Cell cycle analysis

Cells were plated at 1×106 and 2×106 cells/well in triplicate. The following day, cells were incubated with fresh medium with vehicle, INK128, AST487, or the compounds in combination. Cells were collected at 72 and 96 h and treated with 20 mg/ml Purelink RNAse A (Invitrogen) and 10 mg/ml ethidium bromide (Promega). Following 1-h incubation, cells were retreated with ethidium bromide and cell cycle analysis was performed on a FACSCalibur flow cytometer (Becton-Dickinson, Franklin Lakes, NJ, USA).

Animal studies

Tg-RET/PTC3 transgenic mice were kindly provided by Dr Jay Rothstein (Amgen, Inc., Seattle, WA, USA). These mice express the RET/PTC3 oncoprotein in thyroid follicular cells under the control of the thyroglobulin gene promoter and develop solid-variant papillary thyroid cancers (Powell et al. 1998). Five-week-old Tg-RET/PTC3 mice were treated once daily by oral gavage with AST487 at 50 mg/kg or INK128 at 3 mg/kg for 5 days a week for 2 weeks. AST487 was reconstituted in N-methyl-2-pyrrolidone (NMP) and polyethylene glycol 300 at a 1:10 ratio and made up fresh daily for each treatment. INK128 was dissolved in NMP and added to pre-dissolved polyvinylpyrrolidone in water, vortexed, and kept at room temperature. Mice were killed at day 14, 6 h after the last oral gavage. Thyroids were removed and placed immediately in 4% paraformaldehyde and incubated overnight at 4 °C. Tissue was then washed twice in PBS and kept at 4 °C in 70% ethanol. The fixed tissue was embedded in paraffin and sectioned into 5 μM sections. The H&E-stained slides were reviewed by a pathologist (R A G) experienced in the analysis of murine thyroid cancers. Tissue was deparaffinized and immunostained with antibodies to Ki67 (VP-K541, Vector Laboratories, Burlingame, CA, USA) and phospho-S6 ribosomal protein (#2211, Cell Signaling Technology) at the Memorial Sloan Kettering Cancer Center Molecular Cytology Core Facility. Quantification of staining was performed using whole thyroid digitized images obtained from scanned slides and analyzed with Metamorph Software (Molecular Devices, Sunnyvale, CA, USA).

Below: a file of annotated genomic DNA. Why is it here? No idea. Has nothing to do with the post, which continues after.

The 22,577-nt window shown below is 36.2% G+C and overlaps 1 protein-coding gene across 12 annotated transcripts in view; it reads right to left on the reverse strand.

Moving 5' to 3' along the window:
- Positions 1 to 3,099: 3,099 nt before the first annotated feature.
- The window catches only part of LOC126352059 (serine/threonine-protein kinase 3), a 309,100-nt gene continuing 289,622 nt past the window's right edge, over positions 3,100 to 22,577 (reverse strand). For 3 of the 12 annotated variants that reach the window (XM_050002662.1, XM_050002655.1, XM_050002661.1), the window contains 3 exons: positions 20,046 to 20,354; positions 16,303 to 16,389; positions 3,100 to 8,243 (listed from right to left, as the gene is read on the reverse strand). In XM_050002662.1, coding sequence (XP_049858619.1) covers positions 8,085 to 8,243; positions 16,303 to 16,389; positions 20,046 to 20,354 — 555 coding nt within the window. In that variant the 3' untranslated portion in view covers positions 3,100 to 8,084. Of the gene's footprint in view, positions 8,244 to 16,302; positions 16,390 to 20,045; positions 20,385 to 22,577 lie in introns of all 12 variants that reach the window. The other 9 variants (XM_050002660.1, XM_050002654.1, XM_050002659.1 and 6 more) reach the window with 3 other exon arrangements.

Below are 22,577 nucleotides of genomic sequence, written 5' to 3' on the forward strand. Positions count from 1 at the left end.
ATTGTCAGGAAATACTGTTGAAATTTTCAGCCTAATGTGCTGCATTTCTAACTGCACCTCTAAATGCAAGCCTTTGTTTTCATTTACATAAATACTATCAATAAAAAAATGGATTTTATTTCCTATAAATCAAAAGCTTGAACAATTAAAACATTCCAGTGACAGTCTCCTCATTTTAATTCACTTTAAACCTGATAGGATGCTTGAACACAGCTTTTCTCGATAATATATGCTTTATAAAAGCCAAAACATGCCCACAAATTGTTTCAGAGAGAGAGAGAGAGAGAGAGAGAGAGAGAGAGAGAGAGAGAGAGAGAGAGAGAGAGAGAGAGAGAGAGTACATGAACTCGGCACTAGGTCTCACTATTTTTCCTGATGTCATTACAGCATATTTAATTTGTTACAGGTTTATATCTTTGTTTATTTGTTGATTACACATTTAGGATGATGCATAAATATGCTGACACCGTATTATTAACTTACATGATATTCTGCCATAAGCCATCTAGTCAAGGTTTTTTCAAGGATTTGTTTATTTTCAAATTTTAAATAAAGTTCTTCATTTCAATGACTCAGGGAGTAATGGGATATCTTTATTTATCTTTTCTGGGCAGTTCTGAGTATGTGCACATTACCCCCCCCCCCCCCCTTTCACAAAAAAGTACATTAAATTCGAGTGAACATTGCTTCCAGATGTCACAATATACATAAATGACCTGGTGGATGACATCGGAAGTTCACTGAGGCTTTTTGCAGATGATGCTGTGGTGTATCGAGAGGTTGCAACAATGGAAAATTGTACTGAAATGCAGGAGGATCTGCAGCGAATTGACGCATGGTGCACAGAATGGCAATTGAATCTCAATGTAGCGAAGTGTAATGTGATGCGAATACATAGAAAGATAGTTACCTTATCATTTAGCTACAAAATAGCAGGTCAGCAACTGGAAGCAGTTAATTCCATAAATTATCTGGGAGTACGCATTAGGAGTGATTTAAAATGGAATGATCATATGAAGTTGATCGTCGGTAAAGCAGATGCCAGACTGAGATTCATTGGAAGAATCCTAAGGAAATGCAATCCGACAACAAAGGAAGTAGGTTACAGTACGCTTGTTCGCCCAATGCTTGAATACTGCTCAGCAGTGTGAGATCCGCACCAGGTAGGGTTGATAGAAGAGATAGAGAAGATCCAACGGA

Results

The RET kinase inhibitor AST487 decreases cell proliferation and mTOR signaling in RET mutant cell lines

AST487 inhibited growth of all three thyroid cancer cell lines with IC50 in the low nanomolar range (Fig. 1A). The compound also inhibited RET phosphorylation in a dose-dependent manner (Fig. 1B). We next determined the effects of AST487 on downstream targets of mTORC1 and mTORC2. As shown in Fig. 1B, phosphorylation of the mTORC1 substrate 4EBP1, and of ribosomal S6, which is phosphorylated by the mTORC1 substrate p70-S6 kinase, was inhibited in a dose-dependent manner by AST487 in all RET mutant cell lines. These effects were detected even at very low concentrations of the RET kinase inhibitor (as low as 5 nM) and showed a tight association with inhibition of mTOR kinase substrates (Fig. 1C). In contrast, mTOR effectors were not inhibited by AST487 in the FTC133 cell line, which harbors a homozygous PTEN loss-of-function mutation and is wild type for RET (Fig. 1D). To confirm that the effects on the mTOR pathway were due to RET inhibition, we knocked down RET with siRNA. Optimal concentrations for knockdown were different between the cell lines and the best effects without toxicity were utilized. For each experiment, the appropriate concentration of a scrambled siRNA was used as control. At 72 h post transfection, when RET knockdown was maximal, there was clear inhibition of the downstream targets of mTOR (Fig. 1E).

Figure 1
Figure 1

Inhibition of RET decreases growth and mTOR signaling in thyroid cancer cell lines with endogenous RET mutations. (A) IC50 (nM) for the RET kinase inhibitor AST487 in the indicated thyroid cancer cell lines. (B) Western blots of lysates of cell lines treated with the indicated concentrations of AST487 for 24 h probed with the indicated antibodies. (C) Western blots of lysates of TT cells treated with high and low concentrations of AST487 for 24 h probed with the indicated antibodies. (D) Western blots of lysates of FTC133 cell line treated with AST487. (E) Knock down of RET with siRNA inhibits downstream targets of mTOR. Cell lines were lysed 72 h after transfection.